We can talk to relatives who disagree. Rallies are nice and stickers are great, and so are banners in hipster cafes, but the real change will happen when we start talking to the people in our lives about what equality means and why it matters for Taiwan (and everywhere). That if Taiwan stands for freedom and human rights, this is an essential part of it.

And while I won't tell others they can't celebrate, I'm holding off on my party. I will neither relax nor celebrate until we get actual marriage equality in Taiwan.

Taiwan does a tiny hop over a very low bar to be the most gender-equal country in Asia


I've said a zillion times before - though Google isn't giving me my old post on this - that Taiwan has the best gender equality in Asia, and is easily the best country in Asia to be a woman (either foreign or local).

And apparently my view on this has been corroborated by statistics!

But, I've also been quite clear in the past that Asia isn't exactly a region known for having a fantastic record on gender equality, so saying that Taiwan is "the best" in the region doesn't mean much. I mean, this ranking from a different source rated the Philippines as the 'most gender equal country in Asia' in 2018, It's a country where one can't get divorced (divorce being a right that helps all genders and is necessary in any country working towards gender equality) and can't get an abortion (an essential right of women to control their own bodies). It is not possible to say with a straight face that a country has gender equality when basic rights such as divorce and abortion are not permitted.

The rest of the list is just as much of a joke. None of these countries are places where women, generally, are treated equally or where women have the same opportunities as men.

So, for Taiwan topping the rankings - as determined by an outside body as Taiwan is not in the UN, meaning that no UN statistics where Taiwan would rank significantly are accurate - is nice, but it's not so much clearing a hurdle as doing a little skip in a hopscotch game.

Sure - Taiwan has a high rate of female political representation, higher than many Western countries. The gender discrimination laws for the workplace are quite clear, and when enforceable they actually seem to mean something. Abortion is legal and so is divorce (though the divorce laws are not exactly fully modern). The government is trying to push gender equality. Anecdotally, women seem to have a stronger presence in accounting and finance here than in Western countries. There is a pay gap, but it's less than other Asian countries

The streets are generally safe for women. Being pressured into an arranged marriage would be exceedingly rare, and resources do exist for abused women. It's not even that odd now for women to choose to remain single or not have children. And, of course, we have a female president - something the US has never had. And she's unapologetically single and wore pants at her inauguration: something I'm not sure many Americans would accept, even in 2019.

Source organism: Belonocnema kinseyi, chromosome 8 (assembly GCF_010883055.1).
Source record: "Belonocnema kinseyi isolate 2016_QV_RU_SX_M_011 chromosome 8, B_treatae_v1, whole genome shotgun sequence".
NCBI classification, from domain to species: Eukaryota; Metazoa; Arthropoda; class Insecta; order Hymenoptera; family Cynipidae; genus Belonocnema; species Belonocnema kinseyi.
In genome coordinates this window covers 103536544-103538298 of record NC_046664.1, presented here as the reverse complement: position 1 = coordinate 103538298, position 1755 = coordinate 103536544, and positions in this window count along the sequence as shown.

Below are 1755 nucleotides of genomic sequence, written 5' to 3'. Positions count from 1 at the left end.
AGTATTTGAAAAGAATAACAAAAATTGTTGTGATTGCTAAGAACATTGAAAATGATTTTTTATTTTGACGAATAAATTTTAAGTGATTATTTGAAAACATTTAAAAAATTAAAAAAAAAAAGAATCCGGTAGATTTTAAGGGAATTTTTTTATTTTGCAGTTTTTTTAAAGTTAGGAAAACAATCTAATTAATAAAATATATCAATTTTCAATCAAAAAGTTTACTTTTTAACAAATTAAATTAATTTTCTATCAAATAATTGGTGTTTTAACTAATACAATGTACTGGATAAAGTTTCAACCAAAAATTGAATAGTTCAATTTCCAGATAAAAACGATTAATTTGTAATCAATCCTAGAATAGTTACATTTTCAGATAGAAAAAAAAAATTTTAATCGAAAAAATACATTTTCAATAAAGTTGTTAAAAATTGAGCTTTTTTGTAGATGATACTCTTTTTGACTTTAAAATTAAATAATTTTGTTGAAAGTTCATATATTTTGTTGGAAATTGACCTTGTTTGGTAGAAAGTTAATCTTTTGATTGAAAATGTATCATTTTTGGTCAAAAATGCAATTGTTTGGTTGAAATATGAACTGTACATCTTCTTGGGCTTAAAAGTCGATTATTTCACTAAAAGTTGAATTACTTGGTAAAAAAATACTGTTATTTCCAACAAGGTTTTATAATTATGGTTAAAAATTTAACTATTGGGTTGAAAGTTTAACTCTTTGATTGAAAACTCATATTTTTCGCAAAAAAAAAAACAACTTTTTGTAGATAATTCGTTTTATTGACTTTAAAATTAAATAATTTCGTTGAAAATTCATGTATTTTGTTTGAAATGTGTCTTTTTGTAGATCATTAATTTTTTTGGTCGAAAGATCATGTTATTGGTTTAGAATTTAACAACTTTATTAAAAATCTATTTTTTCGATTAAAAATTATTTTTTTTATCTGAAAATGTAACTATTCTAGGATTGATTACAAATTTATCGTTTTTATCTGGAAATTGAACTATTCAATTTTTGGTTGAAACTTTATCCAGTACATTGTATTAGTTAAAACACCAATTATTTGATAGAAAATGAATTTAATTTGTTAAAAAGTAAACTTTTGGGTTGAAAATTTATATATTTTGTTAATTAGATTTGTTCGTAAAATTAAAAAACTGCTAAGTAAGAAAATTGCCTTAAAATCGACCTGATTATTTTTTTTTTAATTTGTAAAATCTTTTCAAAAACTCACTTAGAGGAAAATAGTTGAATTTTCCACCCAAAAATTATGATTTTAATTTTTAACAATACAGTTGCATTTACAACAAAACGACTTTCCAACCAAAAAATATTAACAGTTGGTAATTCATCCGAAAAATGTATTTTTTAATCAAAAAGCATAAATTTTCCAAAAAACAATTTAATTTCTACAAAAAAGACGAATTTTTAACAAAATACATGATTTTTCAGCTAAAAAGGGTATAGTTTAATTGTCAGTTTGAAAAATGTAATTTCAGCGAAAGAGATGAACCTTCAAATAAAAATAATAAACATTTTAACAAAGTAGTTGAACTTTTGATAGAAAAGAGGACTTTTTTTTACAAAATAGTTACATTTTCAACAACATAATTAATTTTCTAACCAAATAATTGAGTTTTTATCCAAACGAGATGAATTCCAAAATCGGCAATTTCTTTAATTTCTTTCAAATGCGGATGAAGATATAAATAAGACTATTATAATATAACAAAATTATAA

Domestic violence is a real problem. We have no idea what actual rape statistics are, because most women don't report when they are raped. It's difficult to speak out about sexual violence without pressing charges thanks to Taiwan's insane libel laws. There is a gender wage gap and nobody is really sure how big it is (and it's uneven across different industries). Many women can't afford birth control because it's not covered by national health insurance (even for treatment of other medical issues - not that that should matter!). Unmarried women can't receive fertility treatment, there are some ridiculous laws surrounding abortion (e.g. needing the husband's consent) and divorce (it's difficult to get one if both parties don't agree, with the party who wants the divorce often having to prove their partner did something to justify their ending the marriage). 

Even when serving in some of the nation's highest offices, one might be subjected to utterly preposterous sexist remarks. Women's issues are used by both ends of the political spectrum to score points, without any real desire to see through justice for said women. Important gender equality reforms are often ignored.  There is no rape shield law, at least since the last time I researched that issue. Adultery laws are a straight-up horrorshow. Religious practices often include ingrained sexist beliefs.

And those are just the obvious issues.

So yeah. Great. Okay. We're the most gender equal country in Asia. Woohoo!

But Asia is a pretty gender-unequal place. Female infanticide, the gender pay gap, the employment gap, education gaps, domestic violence, lack of access to basic health and reproductive care: these are all endemic issues in Asia. So, that distinction doesn't exactly mean that Taiwan is killing it in terms of treating women well.